A comparative economic analysis of the contribution of Livestock to household incomes: a case of Uiri, Karungu and Nyatike Divisions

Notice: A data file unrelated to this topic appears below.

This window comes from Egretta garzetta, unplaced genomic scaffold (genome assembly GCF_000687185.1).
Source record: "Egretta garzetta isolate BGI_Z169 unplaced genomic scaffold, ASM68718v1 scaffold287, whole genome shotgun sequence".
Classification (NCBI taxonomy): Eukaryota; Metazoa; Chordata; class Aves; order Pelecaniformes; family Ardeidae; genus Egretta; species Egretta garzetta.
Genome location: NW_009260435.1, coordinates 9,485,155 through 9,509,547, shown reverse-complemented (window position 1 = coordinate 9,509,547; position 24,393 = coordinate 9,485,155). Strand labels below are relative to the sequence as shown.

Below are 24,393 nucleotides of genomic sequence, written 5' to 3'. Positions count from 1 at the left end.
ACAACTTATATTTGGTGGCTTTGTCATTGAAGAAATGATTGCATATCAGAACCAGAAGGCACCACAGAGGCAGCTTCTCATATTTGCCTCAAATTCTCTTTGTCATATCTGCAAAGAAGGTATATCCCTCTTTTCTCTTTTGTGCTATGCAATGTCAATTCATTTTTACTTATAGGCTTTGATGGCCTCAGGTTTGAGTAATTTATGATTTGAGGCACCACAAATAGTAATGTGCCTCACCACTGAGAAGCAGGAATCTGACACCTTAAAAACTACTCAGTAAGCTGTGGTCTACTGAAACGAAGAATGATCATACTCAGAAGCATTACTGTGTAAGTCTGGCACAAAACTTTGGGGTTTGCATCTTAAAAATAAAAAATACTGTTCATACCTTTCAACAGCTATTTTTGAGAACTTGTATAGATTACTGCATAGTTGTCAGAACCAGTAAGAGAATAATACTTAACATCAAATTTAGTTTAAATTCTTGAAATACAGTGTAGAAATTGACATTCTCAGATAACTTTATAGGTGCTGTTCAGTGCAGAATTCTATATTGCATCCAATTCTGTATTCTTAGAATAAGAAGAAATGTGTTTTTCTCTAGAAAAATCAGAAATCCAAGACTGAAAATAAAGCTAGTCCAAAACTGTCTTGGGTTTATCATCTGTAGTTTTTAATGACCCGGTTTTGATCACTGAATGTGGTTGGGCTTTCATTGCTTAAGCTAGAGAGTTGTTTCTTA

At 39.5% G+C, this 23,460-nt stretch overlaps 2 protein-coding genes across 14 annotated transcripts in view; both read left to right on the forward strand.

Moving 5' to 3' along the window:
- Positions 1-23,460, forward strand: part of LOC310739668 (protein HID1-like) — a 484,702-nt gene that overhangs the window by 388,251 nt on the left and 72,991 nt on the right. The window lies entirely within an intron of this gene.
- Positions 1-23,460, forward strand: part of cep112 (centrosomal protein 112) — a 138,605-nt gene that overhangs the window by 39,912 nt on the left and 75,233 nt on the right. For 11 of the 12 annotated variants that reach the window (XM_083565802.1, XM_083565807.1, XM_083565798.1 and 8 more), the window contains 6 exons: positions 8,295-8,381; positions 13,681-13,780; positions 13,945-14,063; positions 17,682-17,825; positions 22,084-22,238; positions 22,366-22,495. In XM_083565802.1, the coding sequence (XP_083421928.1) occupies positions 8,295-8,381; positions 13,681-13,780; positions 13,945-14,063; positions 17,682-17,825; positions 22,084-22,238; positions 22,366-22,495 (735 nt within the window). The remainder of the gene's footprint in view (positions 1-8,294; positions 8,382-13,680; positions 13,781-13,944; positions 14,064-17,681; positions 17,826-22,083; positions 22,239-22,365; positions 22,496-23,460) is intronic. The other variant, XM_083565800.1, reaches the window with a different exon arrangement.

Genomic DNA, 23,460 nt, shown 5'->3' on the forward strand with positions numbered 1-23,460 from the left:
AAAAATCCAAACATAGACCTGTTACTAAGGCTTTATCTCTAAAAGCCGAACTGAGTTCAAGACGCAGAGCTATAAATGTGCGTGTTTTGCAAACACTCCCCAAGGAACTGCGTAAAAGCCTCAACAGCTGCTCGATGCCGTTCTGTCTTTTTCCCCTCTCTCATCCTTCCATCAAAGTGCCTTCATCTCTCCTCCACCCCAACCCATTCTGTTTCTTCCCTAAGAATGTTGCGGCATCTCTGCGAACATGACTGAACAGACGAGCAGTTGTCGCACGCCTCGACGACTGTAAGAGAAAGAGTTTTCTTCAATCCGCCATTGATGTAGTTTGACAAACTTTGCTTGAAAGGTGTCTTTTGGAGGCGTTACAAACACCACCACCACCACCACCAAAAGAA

Agricultural activities significantly contribute to household income in rural parts of Kenya. This study investigates the contribution of livestock to household incomes in Uriri,Karungu and Nyatike divisions of Migori district, South Western Kenya. Using cross-sectional data from 212 households selected by multistage sampling, out of which 137 were livestock keeping while 75 were non-livestock keeping, the study employed asset mapping methodology, gross margin(GM) analysis, income and SWOT analyses. The study findings indicated that: i) there was an association between livestock ownership and mean household incomes (I 5df, P<O.OOO). Further analysis using MannWhitney U test showed that the income in non-livestock households were, on average, lower than incomes in livestock keeping households (U=1703.5, Z= -8.04, p<O.OOO). ii) households engaged in livestock farming earned 44 percent more in terms of per capita income than those without livestock iii) livestock as an economic asset provided multiple benefits to their owners iv) the gross margins obtained from dairy (the livestock subsector that has grown steadily in all agroecological zones in the country) were 1.9 and 1.6 times higher than the gross margins from maize(the staple crop planted in almost all households in the country) in Uriri and Karungu divisions respectively, while it was 13 times higher in Nyatike division v) inadequate knowledge on animal husbandry, lack of financial capital, livestock diseases and drought were the major constraints to livestock enterprises (SWOT analysis) in Migori district. The study recommends that for agricultural policy to increase rural income, the complementarity of livestock and crop production for example through the use of animal manure must be emphasized to increase agricultural production gains in farm households. Farmers should be educated on feed conservation and animal husbandry techniques to increase productivity. Training of community based animal health workers to attend livestock health problems is recommended.